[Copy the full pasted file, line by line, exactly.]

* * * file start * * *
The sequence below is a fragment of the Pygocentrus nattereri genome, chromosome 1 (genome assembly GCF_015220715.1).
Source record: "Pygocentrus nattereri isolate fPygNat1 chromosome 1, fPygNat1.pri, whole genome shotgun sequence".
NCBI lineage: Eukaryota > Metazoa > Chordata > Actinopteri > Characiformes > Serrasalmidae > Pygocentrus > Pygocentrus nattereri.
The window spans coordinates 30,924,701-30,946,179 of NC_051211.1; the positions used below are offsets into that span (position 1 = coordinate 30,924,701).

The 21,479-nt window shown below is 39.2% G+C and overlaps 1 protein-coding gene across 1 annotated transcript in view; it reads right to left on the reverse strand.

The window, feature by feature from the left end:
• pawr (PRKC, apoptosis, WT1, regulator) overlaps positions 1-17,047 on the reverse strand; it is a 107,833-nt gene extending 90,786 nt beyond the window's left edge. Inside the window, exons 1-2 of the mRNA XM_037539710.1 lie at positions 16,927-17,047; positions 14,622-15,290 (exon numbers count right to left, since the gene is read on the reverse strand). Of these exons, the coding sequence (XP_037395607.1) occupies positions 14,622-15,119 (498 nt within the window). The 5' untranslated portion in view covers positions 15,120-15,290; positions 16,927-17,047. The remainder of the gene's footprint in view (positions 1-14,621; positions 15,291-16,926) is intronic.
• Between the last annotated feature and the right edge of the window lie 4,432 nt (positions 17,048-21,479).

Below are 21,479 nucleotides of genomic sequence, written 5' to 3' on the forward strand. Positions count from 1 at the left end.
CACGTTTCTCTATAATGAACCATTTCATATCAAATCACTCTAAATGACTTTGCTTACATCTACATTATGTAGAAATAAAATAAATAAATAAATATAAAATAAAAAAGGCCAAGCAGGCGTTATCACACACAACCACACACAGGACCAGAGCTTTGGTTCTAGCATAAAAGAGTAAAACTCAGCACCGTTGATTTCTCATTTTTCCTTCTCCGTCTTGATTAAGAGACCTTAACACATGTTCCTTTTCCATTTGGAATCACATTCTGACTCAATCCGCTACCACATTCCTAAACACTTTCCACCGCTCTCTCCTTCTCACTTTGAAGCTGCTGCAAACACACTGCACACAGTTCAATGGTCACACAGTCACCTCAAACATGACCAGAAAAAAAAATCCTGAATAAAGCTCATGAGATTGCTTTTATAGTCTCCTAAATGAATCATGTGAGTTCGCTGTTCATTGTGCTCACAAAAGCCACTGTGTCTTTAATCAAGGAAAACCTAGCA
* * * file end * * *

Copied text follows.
The sequence below is a fragment of the Pygocentrus nattereri genome, chromosome 1 (genome assembly GCF_015220715.1).
Source record: "Pygocentrus nattereri isolate fPygNat1 chromosome 1, fPygNat1.pri, whole genome shotgun sequence".
NCBI lineage: Eukaryota > Metazoa > Chordata > Actinopteri > Characiformes > Serrasalmidae > Pygocentrus > Pygocentrus nattereri.
The window spans coordinates 30,924,701-30,946,179 of NC_051211.1; the positions used below are offsets into that span (position 1 = coordinate 30,924,701).

The 21,479-nt window shown below is 39.2% G+C and overlaps 1 protein-coding gene across 1 annotated transcript in view; it reads right to left on the reverse strand.

The window, feature by feature from the left end:
• pawr (PRKC, apoptosis, WT1, regulator) overlaps positions 1-17,047 on the reverse strand; it is a 107,833-nt gene extending 90,786 nt beyond the window's left edge. Inside the window, exons 1-2 of the mRNA XM_037539710.1 lie at positions 16,927-17,047; positions 14,622-15,290 (exon numbers count right to left, since the gene is read on the reverse strand). Of these exons, the coding sequence (XP_037395607.1) occupies positions 14,622-15,119 (498 nt within the window). The 5' untranslated portion in view covers positions 15,120-15,290; positions 16,927-17,047. The remainder of the gene's footprint in view (positions 1-14,621; positions 15,291-16,926) is intronic.
• Between the last annotated feature and the right edge of the window lie 4,432 nt (positions 17,048-21,479).

Below are 21,479 nucleotides of genomic sequence, written 5' to 3' on the forward strand. Positions count from 1 at the left end.
CACGTTTCTCTATAATGAACCATTTCATATCAAATCACTCTAAATGACTTTGCTTACATCTACATTATGTAGAAATAAAATAAATAAATAAATATAAAATAAAAAAGGCCAAGCAGGCGTTATCACACACAACCACACACAGGACCAGAGCTTTGGTTCTAGCATAAAAGAGTAAAACTCAGCACCGTTGATTTCTCATTTTTCCTTCTCCGTCTTGATTAAGAGACCTTAACACATGTTCCTTTTCCATTTGGAATCACATTCTGACTCAATCCGCTACCACATTCCTAAACACTTTCCACCGCTCTCTCCTTCTCACTTTGAAGCTGCTGCAAACACACTGCACACAGTTCAATGGTCACACAGTCACCTCAAACATGACCAGAAAAAAAAATCCTGAATAAAGCTCATGAGATTGCTTTTATAGTCTCCTAAATGAATCATGTGAGTTCGCTGTTCATTGTGCTCACAAAAGCCACTGTGTCTTTAATCAAGGAAAACCTAGCA